Sunday Independent (Ireland) - Business & Appointments - - FRONT PAGE -

Fiona Daw­son 52 Global pres­i­dent of food, drinks, and multi-sales at Mars Berk­shire, UK Eco­nomics and Busi­ness, Trin­ity Col­lege Dublin Hus­band Nigel, sons Conor and Jack Cook­ing, walk­ing with friends, fam­ily, and my cocker spaniel Roly Let­ter to Daniel, Fer­gal Keane Cinema Par­adiso at Pepsi, stated that she is pre­pared to ac­quire healthy food busi­nesses if needed. When asked if any Irish busi­nesses were po­ten­tial tar­gets she said she “couldn’t pos­si­bly com­ment”.

She sits on both the board of Mars and in­deed the Trin­ity Busi­ness School. Along­side her at the top ta­ble of the multi­na­tional are mem­bers of the elu­sive Mars fam­ily, the third-rich­est fam­ily in the US. The fam­ily has been widely la­belled as se­cre­tive with many point­ing to a lack of pub­lic in­ter­views. One such as­ser­tion Daw­son takes is­sue with.

“They’re fan­tas­tic. Hon­estly you feel part of the Mars fam­ily, the fam­ily feel ex­tends through­out all of our 100,000 as­so­ci­ates,” she says.

“I get upset when I hear that word [se­cre­tive] used. In fact, they are far from se­cre­tive, you can Google and see Stephen Badger has done quite a num­ber of in­ter­views. But they are very hum­ble and they are a com­pany who be­lieve in in­vest­ing in the long-term good of their busi­ness and do­ing the right thing for the com­mu­ni­ties and en­vi­ron­ment that we op­er­ate in.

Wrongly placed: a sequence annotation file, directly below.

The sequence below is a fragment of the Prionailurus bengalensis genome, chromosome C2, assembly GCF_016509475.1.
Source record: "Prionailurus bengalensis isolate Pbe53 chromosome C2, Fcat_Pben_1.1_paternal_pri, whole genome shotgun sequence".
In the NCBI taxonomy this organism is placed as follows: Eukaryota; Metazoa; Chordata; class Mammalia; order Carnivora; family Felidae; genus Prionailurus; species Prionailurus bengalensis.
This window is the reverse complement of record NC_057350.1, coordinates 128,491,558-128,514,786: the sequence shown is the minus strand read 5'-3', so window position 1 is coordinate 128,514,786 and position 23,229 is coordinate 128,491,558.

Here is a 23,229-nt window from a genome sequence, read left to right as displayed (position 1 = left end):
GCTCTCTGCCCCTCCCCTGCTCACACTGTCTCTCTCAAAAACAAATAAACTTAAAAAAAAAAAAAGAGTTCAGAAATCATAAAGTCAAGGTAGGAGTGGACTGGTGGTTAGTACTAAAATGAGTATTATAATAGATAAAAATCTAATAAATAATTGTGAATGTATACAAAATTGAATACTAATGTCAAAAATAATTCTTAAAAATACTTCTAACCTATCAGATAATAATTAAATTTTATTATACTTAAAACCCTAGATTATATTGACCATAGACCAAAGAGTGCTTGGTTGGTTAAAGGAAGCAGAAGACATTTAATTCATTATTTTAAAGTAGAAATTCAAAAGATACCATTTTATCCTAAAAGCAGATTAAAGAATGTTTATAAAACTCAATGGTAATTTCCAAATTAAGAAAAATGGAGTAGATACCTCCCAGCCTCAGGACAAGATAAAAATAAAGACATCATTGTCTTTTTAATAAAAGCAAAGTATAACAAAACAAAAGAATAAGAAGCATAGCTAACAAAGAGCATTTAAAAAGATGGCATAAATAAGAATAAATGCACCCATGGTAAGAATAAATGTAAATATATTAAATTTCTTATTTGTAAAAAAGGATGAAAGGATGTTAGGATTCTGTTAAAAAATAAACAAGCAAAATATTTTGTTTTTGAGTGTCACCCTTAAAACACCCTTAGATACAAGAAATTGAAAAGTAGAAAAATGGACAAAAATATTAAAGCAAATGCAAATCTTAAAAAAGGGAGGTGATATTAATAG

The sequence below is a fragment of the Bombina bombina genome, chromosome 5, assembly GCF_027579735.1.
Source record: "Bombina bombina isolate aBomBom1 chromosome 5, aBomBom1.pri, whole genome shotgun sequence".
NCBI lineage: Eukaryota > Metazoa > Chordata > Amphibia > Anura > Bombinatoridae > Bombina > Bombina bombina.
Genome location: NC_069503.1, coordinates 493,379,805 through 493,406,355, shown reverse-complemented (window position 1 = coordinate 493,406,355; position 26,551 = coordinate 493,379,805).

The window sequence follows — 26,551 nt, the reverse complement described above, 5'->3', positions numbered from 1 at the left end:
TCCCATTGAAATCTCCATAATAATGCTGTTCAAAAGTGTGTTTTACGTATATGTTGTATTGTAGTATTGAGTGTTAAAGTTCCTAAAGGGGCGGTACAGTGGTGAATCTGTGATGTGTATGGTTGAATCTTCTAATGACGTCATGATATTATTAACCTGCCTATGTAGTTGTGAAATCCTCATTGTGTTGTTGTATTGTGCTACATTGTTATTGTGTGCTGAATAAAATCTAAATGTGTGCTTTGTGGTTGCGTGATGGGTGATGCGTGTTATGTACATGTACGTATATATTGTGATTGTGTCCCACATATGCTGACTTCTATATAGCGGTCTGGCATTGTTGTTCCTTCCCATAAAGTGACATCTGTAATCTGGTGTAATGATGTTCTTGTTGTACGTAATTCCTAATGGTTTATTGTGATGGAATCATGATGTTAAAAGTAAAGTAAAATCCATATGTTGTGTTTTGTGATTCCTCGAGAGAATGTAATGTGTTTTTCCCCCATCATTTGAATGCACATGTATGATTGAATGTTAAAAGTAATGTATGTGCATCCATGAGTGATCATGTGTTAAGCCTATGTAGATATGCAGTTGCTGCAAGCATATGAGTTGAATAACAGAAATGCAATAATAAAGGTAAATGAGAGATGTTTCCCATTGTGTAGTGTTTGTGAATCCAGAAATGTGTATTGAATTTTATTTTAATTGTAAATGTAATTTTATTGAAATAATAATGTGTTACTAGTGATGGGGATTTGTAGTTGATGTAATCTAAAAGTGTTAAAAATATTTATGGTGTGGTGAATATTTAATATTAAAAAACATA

“Now if peo­ple say that’s se­cre­tive that’s one way of look­ing at it, but the hu­mil­ity they have is very in­spir­ing.”

From an early age she be­gan forc­ing change at her enor­mous em­ployer. In fact, within weeks of her ar­rival, Daw­son had al­ready spurred an al­ter­ation to a com­pany pol­icy.

“I think I’m re­spon­si­ble for Mars chang­ing their pol­icy on grads com­ing into the busi­ness be­cause on the ap­pli­ca­tion form they asked ‘Can you drive’ and I said ‘I can’. What they didn’t ask was ‘do you have a li­cence?’ Which I didn’t.”

Af­ter a cou­ple of at­tempts on the streets of Mill­town in south Dublin, Daw­son was given the green light to start driv­ing.

“I started as a mer­chan­diser in Ire­land go­ing around by bus, build­ing dis­plays, which is ab­so­lutely true. Once I passed my test, I moved the UK.”

Daw­son moved around quite a bit, be­tween Ire­land, the UK, the US, and even Brus­sels through­out her ca­reer. A re­cent ac­qui­si­tion of a food com­pany Tasty Bite means that she also now has an in­sight into In­dia.

De­spite all this her “hard­est time” was all the way back in 2001, the last time she left Ire­land.

Daw­son seems de­ter­mined to en­sure that she will in fact come back.

“I al­ways see my­self re­turn­ing home, this is home. We come back reg­u­larly, my kids see them­selves as be­ing as much Irish as they are in the UK,” she says.

Name Age Po­si­tion Lives Ed­u­ca­tion Fam­ily Pas­times Favourite book Favourite movie Fiona Daw­son says the multi­na­tional is al­ready deal­ing with bor­der is­sues glob­ally Pic­ture by David Conachy

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